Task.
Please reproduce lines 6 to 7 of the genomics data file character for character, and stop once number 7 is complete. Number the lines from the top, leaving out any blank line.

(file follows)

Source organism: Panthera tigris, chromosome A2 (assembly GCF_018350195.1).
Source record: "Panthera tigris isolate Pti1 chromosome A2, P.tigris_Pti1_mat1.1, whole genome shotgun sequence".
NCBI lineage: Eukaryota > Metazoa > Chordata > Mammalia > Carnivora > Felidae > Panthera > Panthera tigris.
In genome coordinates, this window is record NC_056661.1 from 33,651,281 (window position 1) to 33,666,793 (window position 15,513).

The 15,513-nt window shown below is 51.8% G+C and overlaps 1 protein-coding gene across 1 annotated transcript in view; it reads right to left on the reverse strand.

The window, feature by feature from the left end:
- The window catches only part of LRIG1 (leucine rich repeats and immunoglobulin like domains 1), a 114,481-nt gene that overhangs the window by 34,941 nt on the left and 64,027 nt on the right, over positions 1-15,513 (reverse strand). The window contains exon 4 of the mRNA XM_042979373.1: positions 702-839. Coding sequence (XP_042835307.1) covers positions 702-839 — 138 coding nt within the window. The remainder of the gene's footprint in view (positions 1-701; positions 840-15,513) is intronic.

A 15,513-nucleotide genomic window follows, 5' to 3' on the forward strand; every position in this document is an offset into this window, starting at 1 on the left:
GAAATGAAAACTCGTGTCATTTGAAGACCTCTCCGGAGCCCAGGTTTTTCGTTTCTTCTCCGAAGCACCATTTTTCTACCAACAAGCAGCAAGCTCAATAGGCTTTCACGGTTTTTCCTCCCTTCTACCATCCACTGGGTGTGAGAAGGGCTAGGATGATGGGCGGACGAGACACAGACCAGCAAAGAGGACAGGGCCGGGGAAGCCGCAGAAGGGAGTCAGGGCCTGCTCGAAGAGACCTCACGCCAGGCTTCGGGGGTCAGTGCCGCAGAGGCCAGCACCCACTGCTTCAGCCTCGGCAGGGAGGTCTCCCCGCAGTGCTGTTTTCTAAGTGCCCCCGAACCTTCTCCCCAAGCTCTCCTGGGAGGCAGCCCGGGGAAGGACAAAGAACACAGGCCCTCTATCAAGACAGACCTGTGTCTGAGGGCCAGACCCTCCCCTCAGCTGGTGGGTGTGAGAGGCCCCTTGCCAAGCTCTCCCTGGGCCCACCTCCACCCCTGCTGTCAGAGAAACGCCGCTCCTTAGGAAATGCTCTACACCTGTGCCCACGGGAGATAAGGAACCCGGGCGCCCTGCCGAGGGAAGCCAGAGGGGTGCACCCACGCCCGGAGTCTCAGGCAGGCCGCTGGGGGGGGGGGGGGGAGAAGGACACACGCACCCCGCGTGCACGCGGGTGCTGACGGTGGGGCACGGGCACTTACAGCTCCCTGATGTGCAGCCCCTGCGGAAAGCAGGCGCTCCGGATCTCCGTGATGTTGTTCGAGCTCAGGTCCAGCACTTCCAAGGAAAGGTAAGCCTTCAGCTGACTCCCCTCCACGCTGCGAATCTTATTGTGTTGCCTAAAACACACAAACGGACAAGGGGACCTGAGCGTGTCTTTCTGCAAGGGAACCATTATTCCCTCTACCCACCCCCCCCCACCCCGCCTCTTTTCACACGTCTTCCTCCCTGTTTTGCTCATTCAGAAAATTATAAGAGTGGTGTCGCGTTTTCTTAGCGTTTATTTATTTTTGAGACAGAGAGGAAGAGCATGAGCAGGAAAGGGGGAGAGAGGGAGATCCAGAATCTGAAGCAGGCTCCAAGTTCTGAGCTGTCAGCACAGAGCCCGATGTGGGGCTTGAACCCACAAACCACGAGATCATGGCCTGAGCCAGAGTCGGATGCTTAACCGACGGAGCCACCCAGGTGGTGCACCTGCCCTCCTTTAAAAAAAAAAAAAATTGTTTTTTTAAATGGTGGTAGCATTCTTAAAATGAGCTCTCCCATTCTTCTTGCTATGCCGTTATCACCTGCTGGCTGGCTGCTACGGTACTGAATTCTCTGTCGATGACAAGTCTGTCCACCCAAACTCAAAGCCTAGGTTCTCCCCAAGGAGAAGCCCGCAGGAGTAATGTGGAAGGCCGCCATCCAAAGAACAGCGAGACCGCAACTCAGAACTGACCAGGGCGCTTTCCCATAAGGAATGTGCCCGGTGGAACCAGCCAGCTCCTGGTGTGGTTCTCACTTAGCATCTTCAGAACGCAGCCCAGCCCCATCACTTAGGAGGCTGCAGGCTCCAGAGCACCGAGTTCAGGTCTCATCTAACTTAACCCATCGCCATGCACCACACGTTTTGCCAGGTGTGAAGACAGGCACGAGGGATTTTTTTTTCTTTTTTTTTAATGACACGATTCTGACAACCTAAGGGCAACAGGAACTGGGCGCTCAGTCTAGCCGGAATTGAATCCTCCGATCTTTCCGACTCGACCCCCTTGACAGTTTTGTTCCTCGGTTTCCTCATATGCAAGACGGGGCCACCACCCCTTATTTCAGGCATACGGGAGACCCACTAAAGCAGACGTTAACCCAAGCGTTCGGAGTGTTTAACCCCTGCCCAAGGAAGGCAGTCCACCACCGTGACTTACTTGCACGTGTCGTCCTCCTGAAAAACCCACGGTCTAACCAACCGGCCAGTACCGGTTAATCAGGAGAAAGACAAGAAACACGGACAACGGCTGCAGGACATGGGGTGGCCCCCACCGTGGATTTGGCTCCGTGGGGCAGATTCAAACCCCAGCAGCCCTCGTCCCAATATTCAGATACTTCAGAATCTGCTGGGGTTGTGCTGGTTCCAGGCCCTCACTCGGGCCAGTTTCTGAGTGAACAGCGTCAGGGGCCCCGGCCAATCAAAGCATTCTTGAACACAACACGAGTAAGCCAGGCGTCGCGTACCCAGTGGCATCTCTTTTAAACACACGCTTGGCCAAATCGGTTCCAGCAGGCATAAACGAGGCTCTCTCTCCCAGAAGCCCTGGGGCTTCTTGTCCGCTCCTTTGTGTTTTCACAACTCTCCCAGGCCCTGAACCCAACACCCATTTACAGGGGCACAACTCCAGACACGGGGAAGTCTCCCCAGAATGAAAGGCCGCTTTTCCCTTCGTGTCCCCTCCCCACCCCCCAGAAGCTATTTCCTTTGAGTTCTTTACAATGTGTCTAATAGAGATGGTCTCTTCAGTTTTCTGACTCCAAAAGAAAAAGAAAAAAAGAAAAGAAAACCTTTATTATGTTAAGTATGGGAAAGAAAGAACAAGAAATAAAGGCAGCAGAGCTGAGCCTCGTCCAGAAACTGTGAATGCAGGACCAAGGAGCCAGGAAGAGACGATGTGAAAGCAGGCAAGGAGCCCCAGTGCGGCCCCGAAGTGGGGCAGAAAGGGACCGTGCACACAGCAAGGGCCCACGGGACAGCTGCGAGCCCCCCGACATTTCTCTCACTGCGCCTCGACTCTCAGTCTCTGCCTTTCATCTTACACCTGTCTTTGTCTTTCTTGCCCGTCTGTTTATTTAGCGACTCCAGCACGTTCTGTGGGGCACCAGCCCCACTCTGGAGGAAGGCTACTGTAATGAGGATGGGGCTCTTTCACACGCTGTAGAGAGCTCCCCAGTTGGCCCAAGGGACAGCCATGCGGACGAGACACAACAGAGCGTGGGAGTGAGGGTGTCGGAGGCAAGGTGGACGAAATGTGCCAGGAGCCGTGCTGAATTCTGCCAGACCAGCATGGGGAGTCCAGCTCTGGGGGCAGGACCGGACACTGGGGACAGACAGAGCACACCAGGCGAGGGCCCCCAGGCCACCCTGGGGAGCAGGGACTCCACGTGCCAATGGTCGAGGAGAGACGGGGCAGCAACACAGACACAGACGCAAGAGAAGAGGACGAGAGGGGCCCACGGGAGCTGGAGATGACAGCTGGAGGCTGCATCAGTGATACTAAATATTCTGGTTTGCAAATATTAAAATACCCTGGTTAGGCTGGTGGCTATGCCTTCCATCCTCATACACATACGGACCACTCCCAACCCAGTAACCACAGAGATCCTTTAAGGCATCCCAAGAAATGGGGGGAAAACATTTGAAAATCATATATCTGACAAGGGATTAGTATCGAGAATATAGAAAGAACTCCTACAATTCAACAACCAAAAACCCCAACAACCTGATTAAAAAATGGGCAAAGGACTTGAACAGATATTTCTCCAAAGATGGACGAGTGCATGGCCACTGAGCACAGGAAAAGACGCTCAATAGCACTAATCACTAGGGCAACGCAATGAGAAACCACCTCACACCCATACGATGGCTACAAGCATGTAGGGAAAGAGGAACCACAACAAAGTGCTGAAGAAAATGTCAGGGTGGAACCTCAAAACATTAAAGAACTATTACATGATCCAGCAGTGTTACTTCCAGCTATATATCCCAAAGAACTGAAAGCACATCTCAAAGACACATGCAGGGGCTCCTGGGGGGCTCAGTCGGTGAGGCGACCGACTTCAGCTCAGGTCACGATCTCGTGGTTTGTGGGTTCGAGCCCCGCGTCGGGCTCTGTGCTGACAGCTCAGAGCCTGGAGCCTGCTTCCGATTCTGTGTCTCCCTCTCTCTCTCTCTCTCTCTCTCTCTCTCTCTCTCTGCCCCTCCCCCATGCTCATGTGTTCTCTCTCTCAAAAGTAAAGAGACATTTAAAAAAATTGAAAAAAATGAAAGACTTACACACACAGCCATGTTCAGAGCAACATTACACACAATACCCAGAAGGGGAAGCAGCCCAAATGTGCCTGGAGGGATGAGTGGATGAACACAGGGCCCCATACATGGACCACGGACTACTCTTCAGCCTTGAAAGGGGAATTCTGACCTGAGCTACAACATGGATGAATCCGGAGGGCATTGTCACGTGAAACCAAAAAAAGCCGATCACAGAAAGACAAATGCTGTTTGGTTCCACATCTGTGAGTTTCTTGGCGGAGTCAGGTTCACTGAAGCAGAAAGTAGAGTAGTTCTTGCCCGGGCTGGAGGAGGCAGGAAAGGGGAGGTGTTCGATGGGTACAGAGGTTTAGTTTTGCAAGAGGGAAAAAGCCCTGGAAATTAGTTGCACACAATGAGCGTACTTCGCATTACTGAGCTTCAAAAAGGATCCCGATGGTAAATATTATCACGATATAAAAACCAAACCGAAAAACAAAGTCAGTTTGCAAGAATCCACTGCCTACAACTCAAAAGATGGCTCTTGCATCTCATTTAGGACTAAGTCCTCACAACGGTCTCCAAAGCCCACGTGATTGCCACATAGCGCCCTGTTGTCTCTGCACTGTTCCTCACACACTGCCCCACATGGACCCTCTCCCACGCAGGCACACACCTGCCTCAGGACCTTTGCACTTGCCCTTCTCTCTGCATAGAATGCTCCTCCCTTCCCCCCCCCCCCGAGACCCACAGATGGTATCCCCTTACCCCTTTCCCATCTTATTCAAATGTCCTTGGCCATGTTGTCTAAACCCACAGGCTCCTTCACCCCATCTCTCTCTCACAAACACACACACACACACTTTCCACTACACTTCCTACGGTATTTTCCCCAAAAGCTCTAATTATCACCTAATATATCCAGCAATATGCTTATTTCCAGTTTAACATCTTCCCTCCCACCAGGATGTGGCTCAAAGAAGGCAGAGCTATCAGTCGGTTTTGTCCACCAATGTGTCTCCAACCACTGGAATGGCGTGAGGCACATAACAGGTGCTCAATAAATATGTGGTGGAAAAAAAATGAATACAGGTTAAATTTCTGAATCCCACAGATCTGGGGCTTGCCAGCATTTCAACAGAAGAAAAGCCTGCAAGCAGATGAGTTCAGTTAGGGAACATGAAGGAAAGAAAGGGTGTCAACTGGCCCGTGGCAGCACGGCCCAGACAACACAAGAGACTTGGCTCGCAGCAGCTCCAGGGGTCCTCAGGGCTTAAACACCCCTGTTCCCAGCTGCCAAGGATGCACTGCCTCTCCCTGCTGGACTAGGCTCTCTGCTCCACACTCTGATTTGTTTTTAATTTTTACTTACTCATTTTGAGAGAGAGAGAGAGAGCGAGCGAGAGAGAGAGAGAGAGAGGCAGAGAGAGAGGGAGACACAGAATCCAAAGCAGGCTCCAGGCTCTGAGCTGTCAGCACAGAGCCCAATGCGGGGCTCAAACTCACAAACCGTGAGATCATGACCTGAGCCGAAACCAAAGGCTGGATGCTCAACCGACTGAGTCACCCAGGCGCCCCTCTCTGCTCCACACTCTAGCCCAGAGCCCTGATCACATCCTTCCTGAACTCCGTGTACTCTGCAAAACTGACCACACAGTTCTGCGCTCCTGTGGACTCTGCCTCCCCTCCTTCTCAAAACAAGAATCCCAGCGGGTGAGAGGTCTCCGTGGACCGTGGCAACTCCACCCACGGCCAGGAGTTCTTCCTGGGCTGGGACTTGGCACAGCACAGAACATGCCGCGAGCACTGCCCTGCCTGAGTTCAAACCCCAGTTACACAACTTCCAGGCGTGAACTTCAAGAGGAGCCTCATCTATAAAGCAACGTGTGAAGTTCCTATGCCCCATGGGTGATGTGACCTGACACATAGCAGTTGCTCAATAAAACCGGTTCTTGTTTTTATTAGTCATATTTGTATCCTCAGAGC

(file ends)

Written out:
The window, feature by feature from the left end:
- The window catches only part of LRIG1 (leucine rich repeats and immunoglobulin like domains 1), a 114,481-nt gene that overhangs the window by 34,941 nt on the left and 64,027 nt on the right, over positions 1-15,513 (reverse strand). The window contains exon 4 of the mRNA XM_042979373.1: positions 702-839. Coding sequence (XP_042835307.1) covers positions 702-839 — 138 coding nt within the window. The remainder of the gene's footprint in view (positions 1-701; positions 840-15,513) is intronic.